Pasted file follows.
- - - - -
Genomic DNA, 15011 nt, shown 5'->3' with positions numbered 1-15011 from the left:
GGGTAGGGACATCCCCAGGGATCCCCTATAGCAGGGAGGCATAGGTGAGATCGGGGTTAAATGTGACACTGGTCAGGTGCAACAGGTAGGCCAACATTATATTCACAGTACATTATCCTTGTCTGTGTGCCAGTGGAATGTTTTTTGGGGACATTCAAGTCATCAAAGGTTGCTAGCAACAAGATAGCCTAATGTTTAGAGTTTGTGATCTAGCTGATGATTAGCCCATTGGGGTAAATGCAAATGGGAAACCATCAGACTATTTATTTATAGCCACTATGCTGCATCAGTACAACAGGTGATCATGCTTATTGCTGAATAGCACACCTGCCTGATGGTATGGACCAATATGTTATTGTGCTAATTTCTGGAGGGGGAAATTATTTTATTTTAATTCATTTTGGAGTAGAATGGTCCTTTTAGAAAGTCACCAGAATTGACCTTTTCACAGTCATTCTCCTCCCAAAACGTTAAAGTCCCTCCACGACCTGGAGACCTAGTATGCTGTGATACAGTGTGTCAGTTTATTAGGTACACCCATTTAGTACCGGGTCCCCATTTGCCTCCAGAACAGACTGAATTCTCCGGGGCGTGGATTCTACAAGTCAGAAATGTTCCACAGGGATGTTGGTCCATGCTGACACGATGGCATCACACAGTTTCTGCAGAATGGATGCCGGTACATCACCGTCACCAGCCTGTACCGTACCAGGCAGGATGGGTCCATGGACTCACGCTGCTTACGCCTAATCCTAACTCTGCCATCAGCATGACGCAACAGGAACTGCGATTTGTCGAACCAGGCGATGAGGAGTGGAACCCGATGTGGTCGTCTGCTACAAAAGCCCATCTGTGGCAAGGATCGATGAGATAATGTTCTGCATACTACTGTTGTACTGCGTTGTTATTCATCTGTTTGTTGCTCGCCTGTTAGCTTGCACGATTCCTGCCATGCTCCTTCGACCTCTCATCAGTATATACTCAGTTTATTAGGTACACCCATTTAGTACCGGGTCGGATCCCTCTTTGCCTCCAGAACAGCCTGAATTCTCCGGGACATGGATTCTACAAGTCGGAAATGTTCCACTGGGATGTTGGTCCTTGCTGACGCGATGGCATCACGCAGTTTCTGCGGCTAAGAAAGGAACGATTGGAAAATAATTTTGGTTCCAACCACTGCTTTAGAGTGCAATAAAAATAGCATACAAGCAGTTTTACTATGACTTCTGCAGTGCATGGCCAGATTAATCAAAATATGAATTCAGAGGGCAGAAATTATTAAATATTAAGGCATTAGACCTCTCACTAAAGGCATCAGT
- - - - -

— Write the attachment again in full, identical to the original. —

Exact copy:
Genomic DNA, 15011 nt, shown 5'->3' with positions numbered 1-15011 from the left:
GGGTAGGGACATCCCCAGGGATCCCCTATAGCAGGGAGGCATAGGTGAGATCGGGGTTAAATGTGACACTGGTCAGGTGCAACAGGTAGGCCAACATTATATTCACAGTACATTATCCTTGTCTGTGTGCCAGTGGAATGTTTTTTGGGGACATTCAAGTCATCAAAGGTTGCTAGCAACAAGATAGCCTAATGTTTAGAGTTTGTGATCTAGCTGATGATTAGCCCATTGGGGTAAATGCAAATGGGAAACCATCAGACTATTTATTTATAGCCACTATGCTGCATCAGTACAACAGGTGATCATGCTTATTGCTGAATAGCACACCTGCCTGATGGTATGGACCAATATGTTATTGTGCTAATTTCTGGAGGGGGAAATTATTTTATTTTAATTCATTTTGGAGTAGAATGGTCCTTTTAGAAAGTCACCAGAATTGACCTTTTCACAGTCATTCTCCTCCCAAAACGTTAAAGTCCCTCCACGACCTGGAGACCTAGTATGCTGTGATACAGTGTGTCAGTTTATTAGGTACACCCATTTAGTACCGGGTCCCCATTTGCCTCCAGAACAGACTGAATTCTCCGGGGCGTGGATTCTACAAGTCAGAAATGTTCCACAGGGATGTTGGTCCATGCTGACACGATGGCATCACACAGTTTCTGCAGAATGGATGCCGGTACATCACCGTCACCAGCCTGTACCGTACCAGGCAGGATGGGTCCATGGACTCACGCTGCTTACGCCTAATCCTAACTCTGCCATCAGCATGACGCAACAGGAACTGCGATTTGTCGAACCAGGCGATGAGGAGTGGAACCCGATGTGGTCGTCTGCTACAAAAGCCCATCTGTGGCAAGGATCGATGAGATAATGTTCTGCATACTACTGTTGTACTGCGTTGTTATTCATCTGTTTGTTGCTCGCCTGTTAGCTTGCACGATTCCTGCCATGCTCCTTCGACCTCTCATCAGTATATACTCAGTTTATTAGGTACACCCATTTAGTACCGGGTCGGATCCCTCTTTGCCTCCAGAACAGCCTGAATTCTCCGGGACATGGATTCTACAAGTCGGAAATGTTCCACTGGGATGTTGGTCCTTGCTGACGCGATGGCATCACGCAGTTTCTGCGGCTAAGAAAGGAACGATTGGAAAATAATTTTGGTTCCAACCACTGCTTTAGAGTGCAATAAAAATAGCATACAAGCAGTTTTACTATGACTTCTGCAGTGCATGGCCAGATTAATCAAAATATGAATTCAGAGGGCAGAAATTATTAAATATTAAGGCATTAGACCTCTCACTAAAGGCATCAGT